Florida marijuana laws are very clear. Marijuana for recreational use is against the law. However, individuals with a valid Medical Marijuana Use Registry identification card can use marijuana for approved medical purposes. If a buzzed or high driver injures you, it can help to understand Florida marijuana laws and how they apply to a personal injury claim. 

Possession and Sale of Marijuana Is Illegal in Florida 

Some states have legalized recreational marijuana. However, Florida has not legalized marijuana for recreational use. Marijuana continues to be an illegal substance under federal and Florida law

Common marijuana offenses include, but are not limited to:

  • Possession of marijuana
  • Possession of marijuana with the intent to sell
  • Trafficking of marijuana
  • Cultivation of cannabis

Possession of marijuana offenses can be charged as misdemeanors or felonies, depending on the amount of marijuana in your possession. Trafficking and cultivating marijuana are generally felonies. 

The penalties for marijuana misdemeanor offenses include up to 12 months in jail and a maximum fine of $1,000. Felony convictions result in harsher penalties. Depending on the charge, a person can face up to 30 years in prison and fines of up to $50,000.

Medical Marijuana Use in Florida

A person must have a valid Medical Marijuana Use Registry (MMUR) identification card to use medical marijuana legally in Florida. Medical marijuana is only approved for specific medical conditions. Conditions include:

  • Parkinson’s Disease
  • Cancer
  • Epilepsy
  • Amyotrophic Lateral Sclerosis (ALS)
  • Post-traumatic Stress Disorder (PTSD)
  • Glaucoma
  • Chronic nonmalignant pain
  • Multiple Sclerosis (MS)
  • Acquired Immune Deficiency Syndrome (AIDS)
  • Crohn’s Disease
  • Positive statutes for Human Immunodeficiency Virus (HIV)
  • A terminal condition diagnosed by a physician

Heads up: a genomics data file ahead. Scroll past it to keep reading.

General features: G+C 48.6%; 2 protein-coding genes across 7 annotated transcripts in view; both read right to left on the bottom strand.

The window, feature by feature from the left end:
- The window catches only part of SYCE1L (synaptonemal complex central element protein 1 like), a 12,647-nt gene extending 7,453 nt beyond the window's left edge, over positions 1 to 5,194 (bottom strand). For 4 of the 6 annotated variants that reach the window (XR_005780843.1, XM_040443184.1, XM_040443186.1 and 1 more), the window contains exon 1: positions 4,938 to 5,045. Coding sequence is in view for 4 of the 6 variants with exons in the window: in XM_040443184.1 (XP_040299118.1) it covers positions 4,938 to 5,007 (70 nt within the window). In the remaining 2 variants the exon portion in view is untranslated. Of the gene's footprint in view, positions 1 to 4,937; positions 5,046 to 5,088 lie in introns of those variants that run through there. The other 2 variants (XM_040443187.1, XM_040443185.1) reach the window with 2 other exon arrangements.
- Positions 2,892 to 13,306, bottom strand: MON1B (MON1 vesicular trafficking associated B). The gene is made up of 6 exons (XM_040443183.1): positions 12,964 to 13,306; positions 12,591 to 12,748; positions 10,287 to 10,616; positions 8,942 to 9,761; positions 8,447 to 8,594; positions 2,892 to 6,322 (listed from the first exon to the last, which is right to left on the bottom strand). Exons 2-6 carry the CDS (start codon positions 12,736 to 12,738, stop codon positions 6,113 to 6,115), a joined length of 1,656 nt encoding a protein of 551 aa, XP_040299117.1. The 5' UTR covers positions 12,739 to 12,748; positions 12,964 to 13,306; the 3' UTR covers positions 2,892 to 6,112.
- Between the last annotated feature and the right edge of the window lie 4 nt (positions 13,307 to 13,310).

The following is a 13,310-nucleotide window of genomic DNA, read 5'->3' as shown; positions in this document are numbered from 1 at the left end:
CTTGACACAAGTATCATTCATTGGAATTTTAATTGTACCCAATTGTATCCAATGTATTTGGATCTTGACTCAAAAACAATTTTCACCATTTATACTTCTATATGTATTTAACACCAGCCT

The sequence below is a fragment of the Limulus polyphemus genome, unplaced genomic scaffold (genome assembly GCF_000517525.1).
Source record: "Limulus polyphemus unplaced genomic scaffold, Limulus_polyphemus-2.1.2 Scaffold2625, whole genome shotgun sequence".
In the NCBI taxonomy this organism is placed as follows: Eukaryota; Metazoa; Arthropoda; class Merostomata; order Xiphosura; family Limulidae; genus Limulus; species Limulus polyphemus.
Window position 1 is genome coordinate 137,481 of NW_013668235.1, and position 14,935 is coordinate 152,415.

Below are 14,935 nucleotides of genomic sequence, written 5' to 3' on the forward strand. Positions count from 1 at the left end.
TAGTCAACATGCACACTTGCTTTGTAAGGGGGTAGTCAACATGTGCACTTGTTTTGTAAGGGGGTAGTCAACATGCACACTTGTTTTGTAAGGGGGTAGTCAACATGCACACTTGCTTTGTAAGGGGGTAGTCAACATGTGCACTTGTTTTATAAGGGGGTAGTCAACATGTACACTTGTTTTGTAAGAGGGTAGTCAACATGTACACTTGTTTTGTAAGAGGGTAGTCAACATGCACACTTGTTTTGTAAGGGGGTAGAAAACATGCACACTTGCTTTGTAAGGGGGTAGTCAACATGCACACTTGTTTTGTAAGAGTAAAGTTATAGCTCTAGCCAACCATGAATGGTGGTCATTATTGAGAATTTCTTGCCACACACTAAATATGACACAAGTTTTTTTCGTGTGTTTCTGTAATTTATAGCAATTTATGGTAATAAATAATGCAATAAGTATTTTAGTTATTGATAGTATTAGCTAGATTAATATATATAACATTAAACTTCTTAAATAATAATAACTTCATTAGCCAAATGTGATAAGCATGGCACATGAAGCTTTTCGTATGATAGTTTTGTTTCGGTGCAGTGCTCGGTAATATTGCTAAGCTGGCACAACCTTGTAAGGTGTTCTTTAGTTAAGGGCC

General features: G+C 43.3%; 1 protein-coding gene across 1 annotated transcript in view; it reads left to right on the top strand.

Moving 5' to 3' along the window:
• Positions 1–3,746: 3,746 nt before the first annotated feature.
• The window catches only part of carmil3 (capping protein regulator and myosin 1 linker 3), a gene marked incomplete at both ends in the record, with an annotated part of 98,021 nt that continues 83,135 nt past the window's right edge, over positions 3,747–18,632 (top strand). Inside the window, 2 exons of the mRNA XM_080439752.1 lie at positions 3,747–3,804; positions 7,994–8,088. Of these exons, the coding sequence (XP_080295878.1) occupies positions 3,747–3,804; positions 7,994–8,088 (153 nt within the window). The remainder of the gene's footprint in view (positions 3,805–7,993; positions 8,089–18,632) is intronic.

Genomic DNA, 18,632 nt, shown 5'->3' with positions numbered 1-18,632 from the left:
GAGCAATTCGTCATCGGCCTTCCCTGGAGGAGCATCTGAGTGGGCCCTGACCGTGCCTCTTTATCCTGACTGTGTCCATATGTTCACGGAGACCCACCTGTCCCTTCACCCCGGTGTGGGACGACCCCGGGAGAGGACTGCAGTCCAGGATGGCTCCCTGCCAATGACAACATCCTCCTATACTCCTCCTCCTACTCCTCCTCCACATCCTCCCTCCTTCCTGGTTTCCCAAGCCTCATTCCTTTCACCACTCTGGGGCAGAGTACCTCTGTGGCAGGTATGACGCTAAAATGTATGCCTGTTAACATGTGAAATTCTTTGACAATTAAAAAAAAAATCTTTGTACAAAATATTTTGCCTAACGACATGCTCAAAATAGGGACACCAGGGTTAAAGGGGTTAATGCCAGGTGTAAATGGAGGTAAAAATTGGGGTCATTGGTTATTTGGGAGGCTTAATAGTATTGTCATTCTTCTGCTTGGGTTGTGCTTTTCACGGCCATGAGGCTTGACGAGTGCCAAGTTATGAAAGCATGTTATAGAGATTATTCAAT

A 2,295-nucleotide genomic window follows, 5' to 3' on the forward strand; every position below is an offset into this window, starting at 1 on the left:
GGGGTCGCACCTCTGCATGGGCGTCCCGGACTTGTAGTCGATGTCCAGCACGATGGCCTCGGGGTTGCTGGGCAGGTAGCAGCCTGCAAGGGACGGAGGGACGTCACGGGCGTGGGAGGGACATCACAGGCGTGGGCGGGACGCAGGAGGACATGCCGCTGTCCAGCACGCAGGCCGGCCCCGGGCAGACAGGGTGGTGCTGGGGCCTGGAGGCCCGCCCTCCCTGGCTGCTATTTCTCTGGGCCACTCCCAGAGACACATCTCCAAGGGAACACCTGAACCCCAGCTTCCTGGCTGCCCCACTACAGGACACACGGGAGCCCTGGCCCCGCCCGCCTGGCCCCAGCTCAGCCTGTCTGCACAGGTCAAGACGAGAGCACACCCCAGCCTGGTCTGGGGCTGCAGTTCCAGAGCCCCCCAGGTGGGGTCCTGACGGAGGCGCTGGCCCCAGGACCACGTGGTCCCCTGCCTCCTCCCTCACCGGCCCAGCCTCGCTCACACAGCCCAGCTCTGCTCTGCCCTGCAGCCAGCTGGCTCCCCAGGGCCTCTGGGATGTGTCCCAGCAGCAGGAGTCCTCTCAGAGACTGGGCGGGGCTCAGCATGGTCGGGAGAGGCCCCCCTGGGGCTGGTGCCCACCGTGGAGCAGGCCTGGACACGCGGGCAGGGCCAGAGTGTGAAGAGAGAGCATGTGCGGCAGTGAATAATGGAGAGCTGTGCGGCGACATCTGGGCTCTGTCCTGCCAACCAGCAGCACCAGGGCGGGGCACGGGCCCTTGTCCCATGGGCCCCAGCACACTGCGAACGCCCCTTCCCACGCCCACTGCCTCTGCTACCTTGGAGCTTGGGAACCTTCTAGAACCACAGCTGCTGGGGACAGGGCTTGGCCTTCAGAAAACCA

Even though a person has an MMUR card, they are prohibited from possessing more than a 35-day supply of smokable cannabis or a 70-day supply of other medical marijuana products. Additionally, it still is illegal to cultivate marijuana for personal use.

It is illegal to operate a motor vehicle while under the influence of alcohol and/or drugs in Florida, including medical marijuana. If a person is convicted of a first-offense DUID (driving under the influence of drugs), they can face up to six months in jail, a fine of $1,000, and driver’s license suspension for up to one year. Repeat offenders can face years in prison, thousands of dollars in fines, and other criminal penalties.

In addition to criminal penalties for DUID, if a person causes a traffic accident while driving under the influence of marijuana, they face civil penalties. An injured victim can file a lawsuit seeking compensation for injuries and damages. 

Proving Fault in a Marijuana DUI Accident in Tampa, FL

Proving that a driver was driving under the influence of marijuana is not proof of fault for a DUI accident. You must prove that the driver did something to cause the collision. 

For example, the driver failed to stop at a red light or drove in the wrong lane. The driver’s conduct must be a direct and proximate cause of the accident.

However, in marijuana DUI accident cases, an injured victim can use negligence per se to prove their case. Negligence per se creates a rebuttable presumption of negligence. It shifts the burden of proof to the defendant. 

The victim must prove that the person was violating a law when they caused the injury to use negligence per se. The at-fault party can defend themselves by offering evidence that refutes the injured party’s claim of negligence. 

What Damages Can a Victim Receive for a Marijuana DUI Accident?

The damages a person receives for a DUI accident case depends on the facts of the case, their injuries, and financial losses. Typically, a victim can recover economic damages, including:

Accident victims can also recover compensation for their non-economic damages or “pain and suffering” damages, including:

  • Physical pain
  • Loss of enjoyment of life
  • Disfigurement and scarring
  • Mental anguish
  • Disabilities and impairments
  • A decrease in quality of life
  • Emotional distress

Allegations of contributory fault can impact how much you receive for a marijuana DUI accident claim. If the defense proves that you were partially to blame for the cause of the car accident, your compensation is reduced by your level of fault. 

Even though the driver might have been high at the time of the crash, their liability insurance company might be liable for your damages. The insurance company will likely fight the claim to avoid liability. Therefore, you might want to seek legal advice from a DUI accident lawyer in Florida to ensure you understand your options and legal rights. 

If you need help with your injury case or you want to learn more information, please call the DUI law firm of Roman Austin Personal Injury Lawyers at (727) 787-2500 or visit the nearest location to schedule a free case evaluation today.

If you would prefer to email us, please visit our contact page.